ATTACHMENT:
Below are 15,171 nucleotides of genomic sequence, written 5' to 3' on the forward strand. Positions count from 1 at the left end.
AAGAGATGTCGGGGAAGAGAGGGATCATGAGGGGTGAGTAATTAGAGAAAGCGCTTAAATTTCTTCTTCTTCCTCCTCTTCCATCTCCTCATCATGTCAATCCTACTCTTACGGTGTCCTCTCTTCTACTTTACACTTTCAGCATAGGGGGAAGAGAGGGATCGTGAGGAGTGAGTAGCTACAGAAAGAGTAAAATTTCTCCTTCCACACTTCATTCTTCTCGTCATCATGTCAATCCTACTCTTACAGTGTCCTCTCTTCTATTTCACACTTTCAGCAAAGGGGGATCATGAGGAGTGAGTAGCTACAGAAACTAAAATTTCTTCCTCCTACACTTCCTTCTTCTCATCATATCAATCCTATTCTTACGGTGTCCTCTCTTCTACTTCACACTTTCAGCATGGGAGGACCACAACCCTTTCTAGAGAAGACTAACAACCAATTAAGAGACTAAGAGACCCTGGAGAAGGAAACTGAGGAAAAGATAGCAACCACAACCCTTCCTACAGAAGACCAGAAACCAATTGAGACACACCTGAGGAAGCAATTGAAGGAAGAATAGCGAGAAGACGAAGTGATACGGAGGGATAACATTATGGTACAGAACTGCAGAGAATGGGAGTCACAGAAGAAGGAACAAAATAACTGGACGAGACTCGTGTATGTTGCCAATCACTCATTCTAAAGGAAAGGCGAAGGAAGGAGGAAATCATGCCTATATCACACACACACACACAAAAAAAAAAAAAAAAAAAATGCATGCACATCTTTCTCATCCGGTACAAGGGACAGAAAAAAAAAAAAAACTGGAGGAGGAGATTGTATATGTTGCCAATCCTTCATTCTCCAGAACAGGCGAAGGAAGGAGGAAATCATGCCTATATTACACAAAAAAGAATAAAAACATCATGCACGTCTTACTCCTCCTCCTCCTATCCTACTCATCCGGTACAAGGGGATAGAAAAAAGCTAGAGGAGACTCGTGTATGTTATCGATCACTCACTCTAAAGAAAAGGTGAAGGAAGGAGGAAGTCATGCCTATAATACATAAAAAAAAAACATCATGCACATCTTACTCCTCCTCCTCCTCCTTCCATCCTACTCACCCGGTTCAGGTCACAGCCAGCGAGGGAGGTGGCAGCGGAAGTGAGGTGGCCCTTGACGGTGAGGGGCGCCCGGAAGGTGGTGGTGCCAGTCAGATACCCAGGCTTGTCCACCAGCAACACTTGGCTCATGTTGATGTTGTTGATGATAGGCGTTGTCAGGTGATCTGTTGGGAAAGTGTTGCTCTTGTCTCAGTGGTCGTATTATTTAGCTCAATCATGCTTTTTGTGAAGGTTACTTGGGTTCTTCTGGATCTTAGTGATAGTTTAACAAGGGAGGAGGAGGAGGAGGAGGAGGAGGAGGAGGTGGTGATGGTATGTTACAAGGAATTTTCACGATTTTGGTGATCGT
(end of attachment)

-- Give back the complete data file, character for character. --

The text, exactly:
Below are 15,171 nucleotides of genomic sequence, written 5' to 3' on the forward strand. Positions count from 1 at the left end.
AAGAGATGTCGGGGAAGAGAGGGATCATGAGGGGTGAGTAATTAGAGAAAGCGCTTAAATTTCTTCTTCTTCCTCCTCTTCCATCTCCTCATCATGTCAATCCTACTCTTACGGTGTCCTCTCTTCTACTTTACACTTTCAGCATAGGGGGAAGAGAGGGATCGTGAGGAGTGAGTAGCTACAGAAAGAGTAAAATTTCTCCTTCCACACTTCATTCTTCTCGTCATCATGTCAATCCTACTCTTACAGTGTCCTCTCTTCTATTTCACACTTTCAGCAAAGGGGGATCATGAGGAGTGAGTAGCTACAGAAACTAAAATTTCTTCCTCCTACACTTCCTTCTTCTCATCATATCAATCCTATTCTTACGGTGTCCTCTCTTCTACTTCACACTTTCAGCATGGGAGGACCACAACCCTTTCTAGAGAAGACTAACAACCAATTAAGAGACTAAGAGACCCTGGAGAAGGAAACTGAGGAAAAGATAGCAACCACAACCCTTCCTACAGAAGACCAGAAACCAATTGAGACACACCTGAGGAAGCAATTGAAGGAAGAATAGCGAGAAGACGAAGTGATACGGAGGGATAACATTATGGTACAGAACTGCAGAGAATGGGAGTCACAGAAGAAGGAACAAAATAACTGGACGAGACTCGTGTATGTTGCCAATCACTCATTCTAAAGGAAAGGCGAAGGAAGGAGGAAATCATGCCTATATCACACACACACACACAAAAAAAAAAAAAAAAAAAATGCATGCACATCTTTCTCATCCGGTACAAGGGACAGAAAAAAAAAAAAAACTGGAGGAGGAGATTGTATATGTTGCCAATCCTTCATTCTCCAGAACAGGCGAAGGAAGGAGGAAATCATGCCTATATTACACAAAAAAGAATAAAAACATCATGCACGTCTTACTCCTCCTCCTCCTATCCTACTCATCCGGTACAAGGGGATAGAAAAAAGCTAGAGGAGACTCGTGTATGTTATCGATCACTCACTCTAAAGAAAAGGTGAAGGAAGGAGGAAGTCATGCCTATAATACATAAAAAAAAAACATCATGCACATCTTACTCCTCCTCCTCCTCCTTCCATCCTACTCACCCGGTTCAGGTCACAGCCAGCGAGGGAGGTGGCAGCGGAAGTGAGGTGGCCCTTGACGGTGAGGGGCGCCCGGAAGGTGGTGGTGCCAGTCAGATACCCAGGCTTGTCCACCAGCAACACTTGGCTCATGTTGATGTTGTTGATGATAGGCGTTGTCAGGTGATCTGTTGGGAAAGTGTTGCTCTTGTCTCAGTGGTCGTATTATTTAGCTCAATCATGCTTTTTGTGAAGGTTACTTGGGTTCTTCTGGATCTTAGTGATAGTTTAACAAGGGAGGAGGAGGAGGAGGAGGAGGAGGAGGAGGTGGTGATGGTATGTTACAAGGAATTTTCACGATTTTGGTGATCGT